That's why she has proposed, during this campaign, that two at-large members be added to the city council--something Rimsza adamantly opposes.
"I don't think people want to buy more government. Matter of fact, if I had my way, I'll tell you right now, I'd cut the state legislature in half in numbers. . . . It's just more effective," he says.
But more often than not, the two front-runners sound alike. Like Rimsza, Nadolski stresses crime and neighborhoods in her public presentations. Both support community policing. Nadolski does have her own set of specific ideas, including turning schools into community centers, creating a youth job corps and developing the Papago Heritage Trail as a regional attraction. She also supports experimenting with "total quality management" at city hall.
Both Nadolski and Rimsza take credit for the infill concept--the notion that inner-city housing and services should be improved and/or built as a way to counter urban sprawl.
Rimsza boasts that he got a policy to promote infill adopted by the city council earlier this year. Nadolski insists she is the one who brought the need for inner-city redevelopment to the fore in the late Eighties.
Nadolski says, "This thing [Rimsza's infill proposal] was brought up for pure political purposes to give him a plank in his campaign. . . . [He is trying] to be the pro-neighborhood person."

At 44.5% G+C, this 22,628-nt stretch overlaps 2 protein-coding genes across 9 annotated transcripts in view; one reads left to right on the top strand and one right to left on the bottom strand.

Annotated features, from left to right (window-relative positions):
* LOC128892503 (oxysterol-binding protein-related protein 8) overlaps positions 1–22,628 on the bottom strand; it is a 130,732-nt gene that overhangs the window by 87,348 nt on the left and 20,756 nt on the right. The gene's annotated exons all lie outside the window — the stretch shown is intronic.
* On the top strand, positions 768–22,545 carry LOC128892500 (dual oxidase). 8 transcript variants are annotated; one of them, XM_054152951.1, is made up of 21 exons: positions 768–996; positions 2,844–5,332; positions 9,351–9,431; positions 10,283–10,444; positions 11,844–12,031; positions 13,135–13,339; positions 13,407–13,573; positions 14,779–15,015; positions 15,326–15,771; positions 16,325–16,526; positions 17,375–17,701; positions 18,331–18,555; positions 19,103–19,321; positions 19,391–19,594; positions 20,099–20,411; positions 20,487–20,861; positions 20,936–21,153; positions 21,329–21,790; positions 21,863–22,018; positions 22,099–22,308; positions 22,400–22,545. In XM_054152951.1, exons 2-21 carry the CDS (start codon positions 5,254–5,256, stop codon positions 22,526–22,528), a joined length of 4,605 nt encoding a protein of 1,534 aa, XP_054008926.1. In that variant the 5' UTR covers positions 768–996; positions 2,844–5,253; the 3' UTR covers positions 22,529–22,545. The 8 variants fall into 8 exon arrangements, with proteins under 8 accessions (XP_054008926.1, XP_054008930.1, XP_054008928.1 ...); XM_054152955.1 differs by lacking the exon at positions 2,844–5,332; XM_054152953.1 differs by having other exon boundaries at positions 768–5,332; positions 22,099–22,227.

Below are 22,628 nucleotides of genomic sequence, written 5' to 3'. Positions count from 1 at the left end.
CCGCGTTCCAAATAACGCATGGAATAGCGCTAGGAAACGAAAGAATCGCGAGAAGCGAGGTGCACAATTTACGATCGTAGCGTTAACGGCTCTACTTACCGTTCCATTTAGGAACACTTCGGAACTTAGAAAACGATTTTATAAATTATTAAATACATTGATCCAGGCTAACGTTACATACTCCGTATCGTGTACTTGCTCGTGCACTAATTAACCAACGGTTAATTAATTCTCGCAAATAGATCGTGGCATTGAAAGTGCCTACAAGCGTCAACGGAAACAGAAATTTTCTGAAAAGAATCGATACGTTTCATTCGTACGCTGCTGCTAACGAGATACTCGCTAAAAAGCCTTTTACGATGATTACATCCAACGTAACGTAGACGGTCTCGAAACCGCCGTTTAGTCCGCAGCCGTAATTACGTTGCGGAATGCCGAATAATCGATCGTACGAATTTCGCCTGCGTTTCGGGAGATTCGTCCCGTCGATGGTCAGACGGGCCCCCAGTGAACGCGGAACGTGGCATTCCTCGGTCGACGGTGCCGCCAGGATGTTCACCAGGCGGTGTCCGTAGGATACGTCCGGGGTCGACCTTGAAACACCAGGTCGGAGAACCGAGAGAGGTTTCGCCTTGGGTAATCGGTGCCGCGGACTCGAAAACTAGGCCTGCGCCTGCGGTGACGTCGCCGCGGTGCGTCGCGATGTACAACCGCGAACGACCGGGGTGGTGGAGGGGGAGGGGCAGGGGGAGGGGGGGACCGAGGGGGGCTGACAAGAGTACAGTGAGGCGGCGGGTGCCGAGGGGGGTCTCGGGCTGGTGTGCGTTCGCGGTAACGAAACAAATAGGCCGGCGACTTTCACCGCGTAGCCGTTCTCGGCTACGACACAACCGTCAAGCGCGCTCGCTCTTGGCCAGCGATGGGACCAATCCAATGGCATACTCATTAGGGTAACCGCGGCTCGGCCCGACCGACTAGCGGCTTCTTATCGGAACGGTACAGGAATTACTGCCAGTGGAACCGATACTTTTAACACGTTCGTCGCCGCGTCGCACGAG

Rimsza just smiles and nods when he's told that he and Nadolski sound a lot alike. "I appreciate her supporting my positions," he says.
But some agree that Rimsza is a recent convert to the neighborhood-preservation bandwagon.
Elise Roginiel, a coordinator for a north Phoenix neighborhood group called the Cactus Coalition and longtime Rimsza detractor--she challenged him unsuccessfully in 1991--says Rimsza is no friend of old neighborhoods.
At a public meeting more than a year ago, Roginiel says, "Mr. Rimsza stated that homes that are 25 or 30 years old are dilapidated. Well, I strongly find that statement offensive. My [30-year-old] home is hardly dilapidated, it's beautiful."
Her explanation for Rimsza's behavior? "He's a real estate man. You destabilize a neighborhood . . . and immediately people put their houses up for sale."